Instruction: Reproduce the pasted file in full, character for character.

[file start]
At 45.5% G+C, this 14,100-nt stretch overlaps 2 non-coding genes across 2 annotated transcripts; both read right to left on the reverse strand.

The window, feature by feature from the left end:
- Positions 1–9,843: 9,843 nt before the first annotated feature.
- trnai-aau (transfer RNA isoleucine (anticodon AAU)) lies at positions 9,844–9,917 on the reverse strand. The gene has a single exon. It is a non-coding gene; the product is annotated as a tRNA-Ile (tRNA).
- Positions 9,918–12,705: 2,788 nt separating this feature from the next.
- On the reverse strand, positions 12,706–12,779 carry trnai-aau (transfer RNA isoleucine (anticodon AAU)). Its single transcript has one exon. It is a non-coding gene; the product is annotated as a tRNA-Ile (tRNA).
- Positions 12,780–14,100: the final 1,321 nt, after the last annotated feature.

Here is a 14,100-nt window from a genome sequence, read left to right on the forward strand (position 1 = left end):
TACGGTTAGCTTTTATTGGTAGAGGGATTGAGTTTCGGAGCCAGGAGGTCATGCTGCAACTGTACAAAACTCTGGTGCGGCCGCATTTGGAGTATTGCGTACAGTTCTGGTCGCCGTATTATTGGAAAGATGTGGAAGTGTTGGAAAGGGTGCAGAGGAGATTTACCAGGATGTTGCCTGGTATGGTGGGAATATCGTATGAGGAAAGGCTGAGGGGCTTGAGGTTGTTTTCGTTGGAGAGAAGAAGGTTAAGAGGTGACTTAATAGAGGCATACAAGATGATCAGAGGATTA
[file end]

At 45.5% G+C, this 14,100-nt stretch overlaps 2 non-coding genes across 2 annotated transcripts; both read right to left on the reverse strand.

The window, feature by feature from the left end:
- Positions 1–9,843: 9,843 nt before the first annotated feature.
- trnai-aau (transfer RNA isoleucine (anticodon AAU)) lies at positions 9,844–9,917 on the reverse strand. The gene has a single exon. It is a non-coding gene; the product is annotated as a tRNA-Ile (tRNA).
- Positions 9,918–12,705: 2,788 nt separating this feature from the next.
- On the reverse strand, positions 12,706–12,779 carry trnai-aau (transfer RNA isoleucine (anticodon AAU)). Its single transcript has one exon. It is a non-coding gene; the product is annotated as a tRNA-Ile (tRNA).
- Positions 12,780–14,100: the final 1,321 nt, after the last annotated feature.

Here is a 14,100-nt window from a genome sequence, read left to right on the forward strand (position 1 = left end):
TACGGTTAGCTTTTATTGGTAGAGGGATTGAGTTTCGGAGCCAGGAGGTCATGCTGCAACTGTACAAAACTCTGGTGCGGCCGCATTTGGAGTATTGCGTACAGTTCTGGTCGCCGTATTATTGGAAAGATGTGGAAGTGTTGGAAAGGGTGCAGAGGAGATTTACCAGGATGTTGCCTGGTATGGTGGGAATATCGTATGAGGAAAGGCTGAGGGGCTTGAGGTTGTTTTCGTTGGAGAGAAGAAGGTTAAGAGGTGACTTAATAGAGGCATACAAGATGATCAGAGGATTA